It is becoming increasingly difficult to write this column with any hope of not having to rewrite it! This week was no exception. This is not just another Christmas column when I would normally start telling you parliament has risen for recess and that all is well with the world as it looks forward to a time of peace with families. As I write the Prime Minister has announced more restrictions to address the new strain of Covid, a mutation. It spreads faster than the old strain did and while the new restrictions primarily affect the South East and London, it is all over the country. I had thought I would be writing to say how disappointed I was that last Thursday the government decided to leave us in tier two – but that is infinitely better than being in tier 4 just introduced!
The new tier four pretty much amounts to going back into lockdown. The Christmas bubble has been wiped out in tier four. Thankfully we still have the Christmas bubble exemption for three families to mix in the South West – but only for one day, Christmas Day, not five. We may not be in tier four here in Devon, but these changes have fundamentally changed all of our Christmases. Many of you are deeply frustrated – as am I. My mother has recently had a fall, been admitted to hospital for an operation to pin a broken leg, caught Covid there, and there she remains until she can be safely discharged. She lives in the South East, so I won’t be able to visit her on Christmas Day as planned.
One of the areas that has very clearly been impacted by the coronavirus pandemic has been mental health and the impact this has had on people across the community. On Thursday, I caught up with Melanie Walker, Chief Executive of the Devon Partnership NHS Trust to discuss the situation and what the government could be doing to best support both the Trust and the population. Thankfully, the number of Trust patients catching Covid-19 has been minimal although the overall pandemic has had a massive impact on the mental health of communities across the country.
In Devon, there has been a 20-30 percent increase in the number of adults requiring support and a staggering 50 percent when it comes to children. The Trust is doing its absolute best to ensure that it helps those who require help and I very much applaud the work that is being undertaken by their incredible and dedicated staff. But they need so much more help – to help us. The additional funding just given will get them back on course but not in a position to deal with the Covid consequent mental health tail which will peak some six months after the physical peak of the disease. While some of this is the direct result of Covid, much more is a consequence of the tiering lockdown measures and the negative impact on the economy. We must not forget that a failing economy means people losing jobs and the mental health consequences of that are significant.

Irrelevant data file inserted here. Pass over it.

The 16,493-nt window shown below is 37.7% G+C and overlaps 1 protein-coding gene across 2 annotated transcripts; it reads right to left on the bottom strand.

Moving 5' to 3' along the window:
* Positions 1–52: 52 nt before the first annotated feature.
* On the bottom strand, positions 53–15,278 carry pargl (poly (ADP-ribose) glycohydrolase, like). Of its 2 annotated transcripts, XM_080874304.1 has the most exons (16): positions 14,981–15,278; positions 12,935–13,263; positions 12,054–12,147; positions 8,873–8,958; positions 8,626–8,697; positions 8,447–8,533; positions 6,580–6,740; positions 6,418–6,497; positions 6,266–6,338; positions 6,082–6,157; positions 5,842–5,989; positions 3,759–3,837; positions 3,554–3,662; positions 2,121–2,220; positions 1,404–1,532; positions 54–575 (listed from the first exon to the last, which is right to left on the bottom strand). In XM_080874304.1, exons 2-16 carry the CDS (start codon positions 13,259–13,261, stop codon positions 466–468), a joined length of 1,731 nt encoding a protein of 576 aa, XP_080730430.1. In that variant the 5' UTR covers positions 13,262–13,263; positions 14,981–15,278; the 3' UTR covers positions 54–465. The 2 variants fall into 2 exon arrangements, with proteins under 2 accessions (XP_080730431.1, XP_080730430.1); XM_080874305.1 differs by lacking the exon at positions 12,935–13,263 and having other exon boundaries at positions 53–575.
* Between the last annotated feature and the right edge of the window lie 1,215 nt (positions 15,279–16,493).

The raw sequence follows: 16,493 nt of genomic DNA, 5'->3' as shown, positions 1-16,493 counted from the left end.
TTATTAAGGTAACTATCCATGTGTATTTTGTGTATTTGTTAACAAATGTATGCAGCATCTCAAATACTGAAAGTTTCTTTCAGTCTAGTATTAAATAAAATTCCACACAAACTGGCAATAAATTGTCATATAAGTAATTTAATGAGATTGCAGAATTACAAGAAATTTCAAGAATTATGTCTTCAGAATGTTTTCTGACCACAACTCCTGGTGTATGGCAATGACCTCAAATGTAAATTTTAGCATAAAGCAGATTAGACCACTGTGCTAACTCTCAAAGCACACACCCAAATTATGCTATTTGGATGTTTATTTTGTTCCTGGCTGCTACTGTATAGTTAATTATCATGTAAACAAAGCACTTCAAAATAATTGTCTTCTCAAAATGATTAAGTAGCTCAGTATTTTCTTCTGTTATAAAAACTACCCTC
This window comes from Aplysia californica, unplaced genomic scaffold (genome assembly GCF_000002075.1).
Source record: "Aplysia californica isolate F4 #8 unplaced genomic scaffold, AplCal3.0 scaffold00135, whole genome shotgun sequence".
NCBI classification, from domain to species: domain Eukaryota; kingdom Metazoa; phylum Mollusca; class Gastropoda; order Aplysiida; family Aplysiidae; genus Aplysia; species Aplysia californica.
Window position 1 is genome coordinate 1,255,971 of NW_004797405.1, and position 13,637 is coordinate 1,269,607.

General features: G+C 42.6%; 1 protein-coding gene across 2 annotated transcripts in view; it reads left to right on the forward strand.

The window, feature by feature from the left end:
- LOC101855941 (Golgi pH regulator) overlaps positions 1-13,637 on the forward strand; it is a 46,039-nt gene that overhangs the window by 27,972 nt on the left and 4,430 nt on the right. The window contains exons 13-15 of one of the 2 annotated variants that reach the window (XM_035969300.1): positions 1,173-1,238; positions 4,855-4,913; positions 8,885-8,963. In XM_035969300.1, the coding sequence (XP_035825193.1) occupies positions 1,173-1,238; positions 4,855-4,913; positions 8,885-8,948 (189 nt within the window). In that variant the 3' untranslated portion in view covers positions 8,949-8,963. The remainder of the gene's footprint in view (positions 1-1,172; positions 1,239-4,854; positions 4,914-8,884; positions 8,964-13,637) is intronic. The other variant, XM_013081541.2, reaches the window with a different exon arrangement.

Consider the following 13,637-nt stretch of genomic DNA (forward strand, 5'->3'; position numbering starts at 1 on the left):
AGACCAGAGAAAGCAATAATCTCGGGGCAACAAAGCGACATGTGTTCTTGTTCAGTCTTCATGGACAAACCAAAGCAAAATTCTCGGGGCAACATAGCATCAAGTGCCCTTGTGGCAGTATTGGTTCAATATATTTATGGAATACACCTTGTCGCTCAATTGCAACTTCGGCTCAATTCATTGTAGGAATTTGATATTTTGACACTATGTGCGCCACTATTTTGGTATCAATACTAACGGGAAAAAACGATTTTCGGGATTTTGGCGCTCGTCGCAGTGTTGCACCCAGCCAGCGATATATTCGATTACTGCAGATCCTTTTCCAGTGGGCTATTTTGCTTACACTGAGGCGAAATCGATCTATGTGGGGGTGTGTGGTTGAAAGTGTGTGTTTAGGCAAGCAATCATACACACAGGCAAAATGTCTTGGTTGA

At the beginning of the year, I tabled an amendment to the NHS Funding Bill that would have required the Secretary of State for Health and Social Care to make an annual statement on how the funding received by mental health services that year had contributed to the improvement of mental health and the prevention, diagnosis and treatment of mental illness. I maintain that such a reporting mechanism is entirely necessary.
We’re good at talking about ‘parity of esteem’ between physical and mental health but less so about parity of the outcomes, which are incredibly important. Throwing money at the problem isn’t the answer without thinking through what outcome we want to see from that spending – and measuring it. Issues such as speed of access to services, how people respond to services and how we monitor conditions are all critically important. Given the year we have all experienced, the question of outcomes is going to be as important as ever. What gets measured gets done.
Despite all of this communities, are doing their bit to support those at home alone on Christmas Day. The traditional Christmas lunch gatherings across Teignbridge for those on their own organised by the Salvation Army, churches and many local community teams and charities have been replaced by the great “cook in- eat out” as many turn their community buildings and kitchens into “roast off” specials! Turkeys in the ovens, carving teams ready and the many volunteers packing and driving individual meals complete with Christmas pudding across our towns and villages with a cheery smile.
My team and I wish you all a merry Christmas as we look forward to a happy and prosperous New Year. January and February are likely to remain challenging – probably with a further full lockdown until the February half term. But from then on, we can and we will see the green shoots of recovery – Brexit done, vaccinations rolling out and businesses plotting a new future for themselves and for the country. The summer sun is not far off which will welcome a brighter 2021.
As always, if you would like to book a virtual surgery call or raise a specific issue, please call my office on 01626 368277 or email firstname.lastname@example.org to arrange an appointment. Please note, there will not be anybody in the office from 24th December until 4th answering the phone but emails will be monitored.